What Social Media Can and Can’t Do for a Global Marketing Campaign


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What Social Media Can and Can’t Do for a Global Marketing Campaign

By Liz Elting

eM+C – July 21, 2011

Online retailers have embraced social media for domestic marketing campaigns, often succeeding in reaching their strategic goals through the use of Facebook, Twitter, YouTube and blogs. E-tailers have found that social media can help them engage consumers, broadcast promotions and boost profits, all with a relatively low investment.

Organizations need to move carefully to translate those social media activities into international expansion, however. Engaging on multiple platforms in numerous languages is complicated and making the effort doesn’t always pay off. In order to draw value from international social media marketing, retailers need to incorporate their Facebook, Twitter, YouTube and blogging activities into a strategic, integrated campaign. In doing so, they should consider five crucial tips:

1. International search engine marketing (ISEM) is the best foundation for global expansion. Before embarking on a multinational social media program, make sure your keywords have been adequately researched and vetted for individual markets. Consider regional dialects, casual speech patterns and local search engine algorithms as you develop your strategy.

2. You'll need local experts to staff social media platforms. Unlike website content which can be localized from afar, social media requires local employees who can engage authentically and respond to comments from fans and followers. Find a regional translation expert to staff these platforms, and make sure that person is well-versed in cultural norms, local customs and your brand's international messaging expectations.

3. Social media is a long-term, ongoing activity. Before jumping into international social media, you must recognize that doing so isn't a one-time action item. Social media connections must be maintained if they're to deliver value. Blogs are effective only when they get frequent infusions of fresh, relevant content. Companies that fail to oversee Facebook and Twitter accounts can draw the wrath of followers. All of these activities require daily oversight.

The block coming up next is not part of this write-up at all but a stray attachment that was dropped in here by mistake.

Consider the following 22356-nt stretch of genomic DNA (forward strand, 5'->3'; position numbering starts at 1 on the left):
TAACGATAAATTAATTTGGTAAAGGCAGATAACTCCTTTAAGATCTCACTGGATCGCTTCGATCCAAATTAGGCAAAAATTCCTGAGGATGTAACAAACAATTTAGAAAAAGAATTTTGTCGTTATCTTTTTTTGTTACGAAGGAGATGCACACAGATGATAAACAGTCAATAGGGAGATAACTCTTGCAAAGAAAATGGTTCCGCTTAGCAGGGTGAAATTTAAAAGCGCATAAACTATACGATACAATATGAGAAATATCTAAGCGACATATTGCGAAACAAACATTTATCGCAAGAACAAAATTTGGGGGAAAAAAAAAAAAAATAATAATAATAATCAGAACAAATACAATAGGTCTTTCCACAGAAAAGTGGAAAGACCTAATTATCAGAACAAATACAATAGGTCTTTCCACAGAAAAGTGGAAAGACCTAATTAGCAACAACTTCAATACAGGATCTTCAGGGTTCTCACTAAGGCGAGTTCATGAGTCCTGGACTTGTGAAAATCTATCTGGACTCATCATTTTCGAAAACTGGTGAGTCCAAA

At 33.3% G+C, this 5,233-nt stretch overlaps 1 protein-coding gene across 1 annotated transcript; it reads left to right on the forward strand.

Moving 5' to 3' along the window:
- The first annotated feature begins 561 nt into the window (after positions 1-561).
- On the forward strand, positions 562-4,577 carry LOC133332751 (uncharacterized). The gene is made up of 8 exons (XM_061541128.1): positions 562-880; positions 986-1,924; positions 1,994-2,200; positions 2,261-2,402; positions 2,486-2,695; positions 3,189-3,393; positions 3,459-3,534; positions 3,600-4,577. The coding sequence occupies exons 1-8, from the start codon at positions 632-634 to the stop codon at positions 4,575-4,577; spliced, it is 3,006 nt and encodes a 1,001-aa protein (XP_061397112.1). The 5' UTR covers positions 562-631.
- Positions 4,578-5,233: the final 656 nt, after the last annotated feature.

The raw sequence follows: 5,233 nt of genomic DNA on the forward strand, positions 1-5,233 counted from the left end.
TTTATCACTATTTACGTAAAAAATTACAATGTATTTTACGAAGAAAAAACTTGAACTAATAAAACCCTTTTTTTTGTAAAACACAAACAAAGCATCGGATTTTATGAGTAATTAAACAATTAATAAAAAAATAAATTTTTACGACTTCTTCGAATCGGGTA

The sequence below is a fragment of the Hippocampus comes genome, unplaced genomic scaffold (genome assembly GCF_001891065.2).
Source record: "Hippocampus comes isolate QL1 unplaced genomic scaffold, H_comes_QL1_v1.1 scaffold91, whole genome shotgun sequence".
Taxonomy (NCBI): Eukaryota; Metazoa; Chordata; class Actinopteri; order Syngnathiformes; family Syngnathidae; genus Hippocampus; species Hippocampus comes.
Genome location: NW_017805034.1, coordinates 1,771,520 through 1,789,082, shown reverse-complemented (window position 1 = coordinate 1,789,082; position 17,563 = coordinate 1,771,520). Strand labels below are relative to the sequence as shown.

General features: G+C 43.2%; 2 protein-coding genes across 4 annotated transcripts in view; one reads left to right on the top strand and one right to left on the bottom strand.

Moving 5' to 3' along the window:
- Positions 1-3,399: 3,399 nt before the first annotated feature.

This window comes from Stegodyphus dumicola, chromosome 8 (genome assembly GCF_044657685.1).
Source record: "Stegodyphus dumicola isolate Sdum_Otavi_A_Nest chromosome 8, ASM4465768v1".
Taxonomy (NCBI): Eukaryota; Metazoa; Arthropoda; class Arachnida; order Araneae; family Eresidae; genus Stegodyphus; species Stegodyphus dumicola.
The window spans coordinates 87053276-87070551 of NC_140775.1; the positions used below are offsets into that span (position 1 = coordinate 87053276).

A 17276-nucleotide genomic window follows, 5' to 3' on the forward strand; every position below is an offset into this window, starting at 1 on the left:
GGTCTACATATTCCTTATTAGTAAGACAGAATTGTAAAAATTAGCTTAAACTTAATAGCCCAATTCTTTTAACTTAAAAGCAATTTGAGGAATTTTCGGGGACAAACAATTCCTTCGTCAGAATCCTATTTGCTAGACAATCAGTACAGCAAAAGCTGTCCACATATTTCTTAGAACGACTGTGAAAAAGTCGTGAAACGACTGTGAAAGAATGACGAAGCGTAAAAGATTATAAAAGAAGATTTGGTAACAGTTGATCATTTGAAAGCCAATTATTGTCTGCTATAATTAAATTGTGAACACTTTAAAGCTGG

4. Social media isn't a cure. If your underlying ISEM strategy is broken, your social media presence will be ineffective as well. Social media can't save a poor marketing campaign, nor can it carry otherwise limited activities. Local efforts should include sound ISEM practices, targeted pay-per-click ads, relevant landing pages, multilingual rich media, adapted banner ads, out-of-home advertising, experiential marketing with people on the ground, philanthropic community involvement, and events like launch parties and networking functions.

5. Know your market and study its use of social media. In some retail segments, investments in social media pay off in heightened conversion rates and bottom-line profit. In other markets these activities fall flat. Analyze your domestic audience and consider its response to Facebook, Twitter, YouTube and blogs before you replicate those efforts around the world.

E-tailers are understandably enthusiastic about social media marketing. With an internet-savvy consumer base, businesses are primed to embrace digital paths toward closer customer connections. Before forging ahead with these activities abroad, however, you must carefully examine the required investments and potential returns, as well as focus a critical eye on your overall marketing plans. With a foundation of ISEM, expert translation and comprehensive marketing support, social media can make a global marketplace feel smaller — and more profitable.

Liz Elting is co-founder and co-CEO of TransPerfect, a privately held provider of language and business services. Liz can be reached at info@translations.com.

 
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